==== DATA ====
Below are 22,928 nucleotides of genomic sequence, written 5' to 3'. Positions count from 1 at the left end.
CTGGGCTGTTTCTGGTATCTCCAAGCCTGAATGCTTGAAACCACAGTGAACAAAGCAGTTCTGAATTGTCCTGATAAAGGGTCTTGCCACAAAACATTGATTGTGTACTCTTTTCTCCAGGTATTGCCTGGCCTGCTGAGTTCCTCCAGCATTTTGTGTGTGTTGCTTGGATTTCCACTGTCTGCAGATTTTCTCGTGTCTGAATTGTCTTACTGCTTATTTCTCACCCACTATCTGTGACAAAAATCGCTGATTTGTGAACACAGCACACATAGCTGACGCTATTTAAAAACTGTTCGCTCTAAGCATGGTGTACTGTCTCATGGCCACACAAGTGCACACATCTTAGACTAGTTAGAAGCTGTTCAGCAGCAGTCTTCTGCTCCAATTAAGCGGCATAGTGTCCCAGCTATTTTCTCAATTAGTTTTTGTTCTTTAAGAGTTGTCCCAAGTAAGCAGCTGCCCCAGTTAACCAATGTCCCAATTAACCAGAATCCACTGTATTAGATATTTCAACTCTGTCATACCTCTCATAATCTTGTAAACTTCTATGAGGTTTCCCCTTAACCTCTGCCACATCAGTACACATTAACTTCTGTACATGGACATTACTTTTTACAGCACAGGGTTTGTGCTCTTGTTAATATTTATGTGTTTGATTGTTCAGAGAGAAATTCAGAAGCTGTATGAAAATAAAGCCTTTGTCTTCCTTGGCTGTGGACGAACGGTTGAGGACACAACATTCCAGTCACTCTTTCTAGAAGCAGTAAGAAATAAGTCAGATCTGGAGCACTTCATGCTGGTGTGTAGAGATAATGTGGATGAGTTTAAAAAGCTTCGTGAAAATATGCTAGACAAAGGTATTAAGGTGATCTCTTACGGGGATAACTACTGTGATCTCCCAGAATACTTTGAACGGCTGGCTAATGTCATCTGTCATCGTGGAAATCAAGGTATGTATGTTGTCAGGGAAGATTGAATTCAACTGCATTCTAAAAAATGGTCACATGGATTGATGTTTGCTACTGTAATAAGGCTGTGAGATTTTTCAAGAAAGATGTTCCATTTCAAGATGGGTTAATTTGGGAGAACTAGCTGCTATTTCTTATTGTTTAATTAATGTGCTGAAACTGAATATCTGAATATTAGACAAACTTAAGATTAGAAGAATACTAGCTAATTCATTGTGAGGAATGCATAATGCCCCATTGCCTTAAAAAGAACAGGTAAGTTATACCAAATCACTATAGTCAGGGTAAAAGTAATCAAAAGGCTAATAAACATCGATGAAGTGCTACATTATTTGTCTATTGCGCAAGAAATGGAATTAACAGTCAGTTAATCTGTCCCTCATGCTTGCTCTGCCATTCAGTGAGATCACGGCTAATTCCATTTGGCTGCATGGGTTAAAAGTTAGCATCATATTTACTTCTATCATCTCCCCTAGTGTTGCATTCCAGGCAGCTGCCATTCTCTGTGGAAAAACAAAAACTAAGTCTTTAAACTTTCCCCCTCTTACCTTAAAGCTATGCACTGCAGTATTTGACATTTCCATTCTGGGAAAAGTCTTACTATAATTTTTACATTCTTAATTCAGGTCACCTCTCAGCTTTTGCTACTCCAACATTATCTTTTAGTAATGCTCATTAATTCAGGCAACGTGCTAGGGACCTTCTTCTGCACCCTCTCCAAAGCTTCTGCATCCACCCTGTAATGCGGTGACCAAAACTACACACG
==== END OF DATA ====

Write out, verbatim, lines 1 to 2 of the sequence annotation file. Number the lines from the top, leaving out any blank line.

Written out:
Below are 22,928 nucleotides of genomic sequence, written 5' to 3'. Positions count from 1 at the left end.
CTGGGCTGTTTCTGGTATCTCCAAGCCTGAATGCTTGAAACCACAGTGAACAAAGCAGTTCTGAATTGTCCTGATAAAGGGTCTTGCCACAAAACATTGATTGTGTACTCTTTTCTCCAGGTATTGCCTGGCCTGCTGAGTTCCTCCAGCATTTTGTGTGTGTTGCTTGGATTTCCACTGTCTGCAGATTTTCTCGTGTCTGAATTGTCTTACTGCTTATTTCTCACCCACTATCTGTGACAAAAATCGCTGATTTGTGAACACAGCACACATAGCTGACGCTATTTAAAAACTGTTCGCTCTAAGCATGGTGTACTGTCTCATGGCCACACAAGTGCACACATCTTAGACTAGTTAGAAGCTGTTCAGCAGCAGTCTTCTGCTCCAATTAAGCGGCATAGTGTCCCAGCTATTTTCTCAATTAGTTTTTGTTCTTTAAGAGTTGTCCCAAGTAAGCAGCTGCCCCAGTTAACCAATGTCCCAATTAACCAGAATCCACTGTATTAGATATTTCAACTCTGTCATACCTCTCATAATCTTGTAAACTTCTATGAGGTTTCCCCTTAACCTCTGCCACATCAGTACACATTAACTTCTGTACATGGACATTACTTTTTACAGCACAGGGTTTGTGCTCTTGTTAATATTTATGTGTTTGATTGTTCAGAGAGAAATTCAGAAGCTGTATGAAAATAAAGCCTTTGTCTTCCTTGGCTGTGGACGAACGGTTGAGGACACAACATTCCAGTCACTCTTTCTAGAAGCAGTAAGAAATAAGTCAGATCTGGAGCACTTCATGCTGGTGTGTAGAGATAATGTGGATGAGTTTAAAAAGCTTCGTGAAAATATGCTAGACAAAGGTATTAAGGTGATCTCTTACGGGGATAACTACTGTGATCTCCCAGAATACTTTGAACGGCTGGCTAATGTCATCTGTCATCGTGGAAATCAAGGTATGTATGTTGTCAGGGAAGATTGAATTCAACTGCATTCTAAAAAATGGTCACATGGATTGATGTTTGCTACTGTAATAAGGCTGTGAGATTTTTCAAGAAAGATGTTCCATTTCAAGATGGGTTAATTTGGGAGAACTAGCTGCTATTTCTTATTGTTTAATTAATGTGCTGAAACTGAATATCTGAATATTAGACAAACTTAAGATTAGAAGAATACTAGCTAATTCATTGTGAGGAATGCATAATGCCCCATTGCCTTAAAAAGAACAGGTAAGTTATACCAAATCACTATAGTCAGGGTAAAAGTAATCAAAAGGCTAATAAACATCGATGAAGTGCTACATTATTTGTCTATTGCGCAAGAAATGGAATTAACAGTCAGTTAATCTGTCCCTCATGCTTGCTCTGCCATTCAGTGAGATCACGGCTAATTCCATTTGGCTGCATGGGTTAAAAGTTAGCATCATATTTACTTCTATCATCTCCCCTAGTGTTGCATTCCAGGCAGCTGCCATTCTCTGTGGAAAAACAAAAACTAAGTCTTTAAACTTTCCCCCTCTTACCTTAAAGCTATGCACTGCAGTATTTGACATTTCCATTCTGGGAAAAGTCTTACTATAATTTTTACATTCTTAATTCAGGTCACCTCTCAGCTTTTGCTACTCCAACATTATCTTTTAGTAATGCTCATTAATTCAGGCAACGTGCTAGGGACCTTCTTCTGCACCCTCTCCAAAGCTTCTGCATCCACCCTGTAATGCGGTGACCAAAACTACACACG